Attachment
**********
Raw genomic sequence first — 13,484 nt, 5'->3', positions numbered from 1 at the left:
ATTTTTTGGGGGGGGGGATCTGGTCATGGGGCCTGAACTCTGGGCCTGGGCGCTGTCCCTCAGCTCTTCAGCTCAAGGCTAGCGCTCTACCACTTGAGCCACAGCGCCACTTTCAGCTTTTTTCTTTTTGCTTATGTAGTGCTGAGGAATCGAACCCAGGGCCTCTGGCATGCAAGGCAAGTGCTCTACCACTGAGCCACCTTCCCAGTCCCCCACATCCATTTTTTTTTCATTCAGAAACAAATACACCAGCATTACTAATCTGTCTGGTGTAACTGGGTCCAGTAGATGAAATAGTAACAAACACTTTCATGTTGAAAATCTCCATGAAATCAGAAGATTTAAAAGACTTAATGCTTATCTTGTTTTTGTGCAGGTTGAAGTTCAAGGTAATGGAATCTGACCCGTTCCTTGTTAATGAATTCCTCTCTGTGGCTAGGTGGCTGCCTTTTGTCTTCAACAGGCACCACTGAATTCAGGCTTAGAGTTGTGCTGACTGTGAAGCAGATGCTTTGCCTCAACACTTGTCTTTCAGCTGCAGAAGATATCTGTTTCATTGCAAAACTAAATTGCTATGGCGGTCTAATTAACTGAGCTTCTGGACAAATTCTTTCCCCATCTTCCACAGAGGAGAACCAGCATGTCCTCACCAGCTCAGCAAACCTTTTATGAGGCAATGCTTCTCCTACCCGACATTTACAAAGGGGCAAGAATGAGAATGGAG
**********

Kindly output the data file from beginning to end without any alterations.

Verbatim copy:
Raw genomic sequence first — 13,484 nt, 5'->3', positions numbered from 1 at the left:
ATTTTTTGGGGGGGGGGATCTGGTCATGGGGCCTGAACTCTGGGCCTGGGCGCTGTCCCTCAGCTCTTCAGCTCAAGGCTAGCGCTCTACCACTTGAGCCACAGCGCCACTTTCAGCTTTTTTCTTTTTGCTTATGTAGTGCTGAGGAATCGAACCCAGGGCCTCTGGCATGCAAGGCAAGTGCTCTACCACTGAGCCACCTTCCCAGTCCCCCACATCCATTTTTTTTTCATTCAGAAACAAATACACCAGCATTACTAATCTGTCTGGTGTAACTGGGTCCAGTAGATGAAATAGTAACAAACACTTTCATGTTGAAAATCTCCATGAAATCAGAAGATTTAAAAGACTTAATGCTTATCTTGTTTTTGTGCAGGTTGAAGTTCAAGGTAATGGAATCTGACCCGTTCCTTGTTAATGAATTCCTCTCTGTGGCTAGGTGGCTGCCTTTTGTCTTCAACAGGCACCACTGAATTCAGGCTTAGAGTTGTGCTGACTGTGAAGCAGATGCTTTGCCTCAACACTTGTCTTTCAGCTGCAGAAGATATCTGTTTCATTGCAAAACTAAATTGCTATGGCGGTCTAATTAACTGAGCTTCTGGACAAATTCTTTCCCCATCTTCCACAGAGGAGAACCAGCATGTCCTCACCAGCTCAGCAAACCTTTTATGAGGCAATGCTTCTCCTACCCGACATTTACAAAGGGGCAAGAATGAGAATGGAG